thecsph:

Does this picture look familiar to you? If you’re nodding and smiling, that’s probably because you recognize it from the famous Facebook for kinksters, Fetlife. A haven for the deliciously depraved, Fetlife brings communities together to explore BDSM, facilitating the creation of playspaces, conferences, and sexy connections.
Recently, Fetlife has come under fire for a clause in their policy which does not allow members to accuse other users of criminal activity in the public forums. This includes any inappropriate or harmful behavior that members may have encountered while meeting fellow kinksters in meatspace. 

[Fetlife created Baku] does not deny the murky nature of the issue when discussing Fetlife’s decision to take down the posts. He admits it is a “tough situation” but essentially gives three reasons behind Fetlife’s actions: 1) legal concerns, 2) the possibility of false accusations, and 3) fear of giving users a false sense of security…
…[Fetlife user Kitty Stryker] wants users to have the capability of protecting themselves by having a blacklist for reference before meeting with other users in person, Baku is concerned that having this list will give members a false sense of security within the community and prevent them from going to the police when a crime has been committed by providing them with a more convenient method of obtaining justice in the forums. It is understandable why members might want to use Fetlife rather than the criminal justice system where there is no guarantee that members will be given a fair trial.

Is this a necessary safety precaution, or a move that hurts more than it protects? Our staff writer Jaclyn weighs in on this complicated but relevant issue in this week’s Food For Thought.
What do you guys think?

I think that this:

Before addressing reason 3 which is, in my opinion, the most plausible justification for Fetlife’s decision, I must admit that I have my own reasons for wanting to avoid public accusations of criminal acts on Fetlife. As a current member of the site, I am terrified that Fetlife will allow these posts, not because I wish to hide abuse that occurs within our community, but because I do not want outside individuals to further perpetuate exaggerations of violence in BDSM.

mirrors the stance of another BDSM PR organization - the NCSF. And it’s busted.
It is irresponsible to sweep the actual abuse happening in our community under the rug because it might make the community look bad. Didn’t work for the Catholic Church, and it didn’t work for Penn State. Not in the long run.

thecsph:

Does this picture look familiar to you? If you’re nodding and smiling, that’s probably because you recognize it from the famous Facebook for kinksters, Fetlife. A haven for the deliciously depraved, Fetlife brings communities together to explore BDSM, facilitating the creation of playspaces, conferences, and sexy connections.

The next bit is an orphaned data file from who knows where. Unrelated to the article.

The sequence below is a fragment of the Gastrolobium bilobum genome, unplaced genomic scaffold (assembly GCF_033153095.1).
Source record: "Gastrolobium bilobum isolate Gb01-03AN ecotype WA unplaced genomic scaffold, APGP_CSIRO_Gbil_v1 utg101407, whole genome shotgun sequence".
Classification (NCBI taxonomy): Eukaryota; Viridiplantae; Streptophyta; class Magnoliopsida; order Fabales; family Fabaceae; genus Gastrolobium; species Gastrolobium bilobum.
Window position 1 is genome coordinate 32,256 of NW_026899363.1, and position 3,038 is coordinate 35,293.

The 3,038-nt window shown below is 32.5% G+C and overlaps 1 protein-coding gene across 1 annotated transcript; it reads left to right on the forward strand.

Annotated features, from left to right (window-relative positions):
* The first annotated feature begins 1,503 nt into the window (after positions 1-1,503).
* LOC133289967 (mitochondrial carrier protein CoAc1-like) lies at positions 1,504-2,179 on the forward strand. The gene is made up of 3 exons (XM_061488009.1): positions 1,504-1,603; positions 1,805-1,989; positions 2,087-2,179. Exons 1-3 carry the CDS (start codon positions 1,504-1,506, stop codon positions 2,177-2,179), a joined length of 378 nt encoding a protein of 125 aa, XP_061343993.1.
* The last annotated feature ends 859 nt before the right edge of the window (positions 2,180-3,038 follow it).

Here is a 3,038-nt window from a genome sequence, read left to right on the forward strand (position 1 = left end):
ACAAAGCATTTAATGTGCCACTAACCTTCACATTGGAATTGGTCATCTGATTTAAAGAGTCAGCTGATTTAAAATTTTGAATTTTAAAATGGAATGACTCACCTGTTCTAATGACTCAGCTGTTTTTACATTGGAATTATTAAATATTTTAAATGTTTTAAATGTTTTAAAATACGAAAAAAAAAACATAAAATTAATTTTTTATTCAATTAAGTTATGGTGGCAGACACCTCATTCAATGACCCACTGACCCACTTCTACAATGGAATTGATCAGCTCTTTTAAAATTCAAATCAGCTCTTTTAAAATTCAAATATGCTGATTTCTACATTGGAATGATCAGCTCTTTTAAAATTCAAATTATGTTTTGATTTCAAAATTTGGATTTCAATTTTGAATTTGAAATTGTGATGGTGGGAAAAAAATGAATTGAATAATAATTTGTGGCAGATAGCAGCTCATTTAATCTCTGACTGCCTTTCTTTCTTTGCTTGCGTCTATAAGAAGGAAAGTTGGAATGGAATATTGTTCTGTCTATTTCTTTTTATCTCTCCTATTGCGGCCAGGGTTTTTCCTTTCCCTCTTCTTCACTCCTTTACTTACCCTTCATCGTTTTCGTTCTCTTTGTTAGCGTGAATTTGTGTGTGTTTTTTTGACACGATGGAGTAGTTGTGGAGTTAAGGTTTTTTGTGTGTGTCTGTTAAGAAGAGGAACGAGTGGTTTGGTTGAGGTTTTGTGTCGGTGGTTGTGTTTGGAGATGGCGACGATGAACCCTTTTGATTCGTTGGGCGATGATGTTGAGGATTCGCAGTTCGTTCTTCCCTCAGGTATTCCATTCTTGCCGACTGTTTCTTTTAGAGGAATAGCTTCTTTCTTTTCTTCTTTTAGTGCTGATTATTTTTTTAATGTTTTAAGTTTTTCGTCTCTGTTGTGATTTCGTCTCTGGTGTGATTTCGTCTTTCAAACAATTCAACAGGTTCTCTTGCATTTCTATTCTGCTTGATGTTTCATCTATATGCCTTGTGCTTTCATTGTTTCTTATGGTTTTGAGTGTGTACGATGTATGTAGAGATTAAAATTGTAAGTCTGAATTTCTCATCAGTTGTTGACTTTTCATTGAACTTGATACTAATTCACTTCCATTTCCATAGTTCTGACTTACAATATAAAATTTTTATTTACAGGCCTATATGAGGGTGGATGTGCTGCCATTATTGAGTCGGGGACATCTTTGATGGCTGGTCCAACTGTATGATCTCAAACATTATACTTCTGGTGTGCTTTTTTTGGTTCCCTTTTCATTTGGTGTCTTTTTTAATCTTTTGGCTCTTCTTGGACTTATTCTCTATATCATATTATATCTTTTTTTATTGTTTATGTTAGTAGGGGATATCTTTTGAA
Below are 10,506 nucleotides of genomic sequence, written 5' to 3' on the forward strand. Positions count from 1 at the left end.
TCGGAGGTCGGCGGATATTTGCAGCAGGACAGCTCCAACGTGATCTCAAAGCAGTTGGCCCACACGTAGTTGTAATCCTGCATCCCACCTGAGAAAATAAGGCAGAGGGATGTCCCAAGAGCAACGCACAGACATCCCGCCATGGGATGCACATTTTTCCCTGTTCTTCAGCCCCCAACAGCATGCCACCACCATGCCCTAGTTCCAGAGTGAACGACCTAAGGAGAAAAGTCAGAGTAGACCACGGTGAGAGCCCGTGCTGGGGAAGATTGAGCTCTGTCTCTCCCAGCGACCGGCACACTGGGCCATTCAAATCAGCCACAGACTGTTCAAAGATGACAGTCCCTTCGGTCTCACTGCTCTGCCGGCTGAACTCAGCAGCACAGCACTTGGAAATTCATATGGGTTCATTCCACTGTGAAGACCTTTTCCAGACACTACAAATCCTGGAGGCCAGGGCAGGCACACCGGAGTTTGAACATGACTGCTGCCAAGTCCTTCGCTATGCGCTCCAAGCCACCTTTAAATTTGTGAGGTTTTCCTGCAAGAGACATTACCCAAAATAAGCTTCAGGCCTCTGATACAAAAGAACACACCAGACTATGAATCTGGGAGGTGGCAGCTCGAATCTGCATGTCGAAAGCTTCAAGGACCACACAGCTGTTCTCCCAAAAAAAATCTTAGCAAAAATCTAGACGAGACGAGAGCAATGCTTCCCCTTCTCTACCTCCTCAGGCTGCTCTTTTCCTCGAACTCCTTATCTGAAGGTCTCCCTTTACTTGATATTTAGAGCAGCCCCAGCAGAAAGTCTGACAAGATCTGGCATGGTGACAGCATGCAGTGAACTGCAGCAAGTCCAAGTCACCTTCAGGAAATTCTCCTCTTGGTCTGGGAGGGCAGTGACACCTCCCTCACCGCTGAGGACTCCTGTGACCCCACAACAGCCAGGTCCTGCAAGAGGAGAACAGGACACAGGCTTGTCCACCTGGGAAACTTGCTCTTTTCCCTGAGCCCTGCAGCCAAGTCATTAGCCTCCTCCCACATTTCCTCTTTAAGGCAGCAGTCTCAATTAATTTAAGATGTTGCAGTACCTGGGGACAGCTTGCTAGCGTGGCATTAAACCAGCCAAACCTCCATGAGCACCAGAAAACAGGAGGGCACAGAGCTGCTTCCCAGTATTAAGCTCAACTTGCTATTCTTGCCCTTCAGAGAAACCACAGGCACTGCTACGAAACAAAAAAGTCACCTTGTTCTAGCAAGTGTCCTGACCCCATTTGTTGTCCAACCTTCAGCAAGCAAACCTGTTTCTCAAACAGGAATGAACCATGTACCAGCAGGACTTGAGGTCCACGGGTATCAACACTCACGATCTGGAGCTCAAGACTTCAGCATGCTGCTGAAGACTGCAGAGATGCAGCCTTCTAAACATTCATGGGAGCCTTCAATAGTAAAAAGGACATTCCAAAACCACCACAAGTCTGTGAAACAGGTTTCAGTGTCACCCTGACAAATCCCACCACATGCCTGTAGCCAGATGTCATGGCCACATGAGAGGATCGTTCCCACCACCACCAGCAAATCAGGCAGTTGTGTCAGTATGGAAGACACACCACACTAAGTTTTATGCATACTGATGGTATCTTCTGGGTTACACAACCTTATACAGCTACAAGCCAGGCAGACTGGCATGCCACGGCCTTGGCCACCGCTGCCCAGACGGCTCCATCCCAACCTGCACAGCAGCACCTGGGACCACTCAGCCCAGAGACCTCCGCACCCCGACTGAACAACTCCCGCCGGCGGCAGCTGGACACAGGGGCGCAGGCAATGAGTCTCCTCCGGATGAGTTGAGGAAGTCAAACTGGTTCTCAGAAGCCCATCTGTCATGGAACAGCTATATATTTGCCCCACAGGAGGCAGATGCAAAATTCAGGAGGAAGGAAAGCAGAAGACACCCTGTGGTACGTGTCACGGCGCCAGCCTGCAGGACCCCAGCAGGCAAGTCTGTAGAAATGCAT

Recently, Fetlife has come under fire for a clause in their policy which does not allow members to accuse other users of criminal activity in the public forums. This includes any inappropriate or harmful behavior that members may have encountered while meeting fellow kinksters in meatspace. 

[Fetlife created Baku] does not deny the murky nature of the issue when discussing Fetlife’s decision to take down the posts. He admits it is a “tough situation” but essentially gives three reasons behind Fetlife’s actions: 1) legal concerns, 2) the possibility of false accusations, and 3) fear of giving users a false sense of security…

…[Fetlife user Kitty Stryker] wants users to have the capability of protecting themselves by having a blacklist for reference before meeting with other users in person, Baku is concerned that having this list will give members a false sense of security within the community and prevent them from going to the police when a crime has been committed by providing them with a more convenient method of obtaining justice in the forums. It is understandable why members might want to use Fetlife rather than the criminal justice system where there is no guarantee that members will be given a fair trial.

Is this a necessary safety precaution, or a move that hurts more than it protects? Our staff writer Jaclyn weighs in on this complicated but relevant issue in this week’s Food For Thought.

What do you guys think?

I think that this:

Before addressing reason 3 which is, in my opinion, the most plausible justification for Fetlife’s decision, I must admit that I have my own reasons for wanting to avoid public accusations of criminal acts on Fetlife. As a current member of the site, I am terrified that Fetlife will allow these posts, not because I wish to hide abuse that occurs within our community, but because I do not want outside individuals to further perpetuate exaggerations of violence in BDSM.

mirrors the stance of another BDSM PR organization - the NCSF. And it’s busted.

It is irresponsible to sweep the actual abuse happening in our community under the rug because it might make the community look bad. Didn’t work for the Catholic Church, and it didn’t work for Penn State. Not in the long run.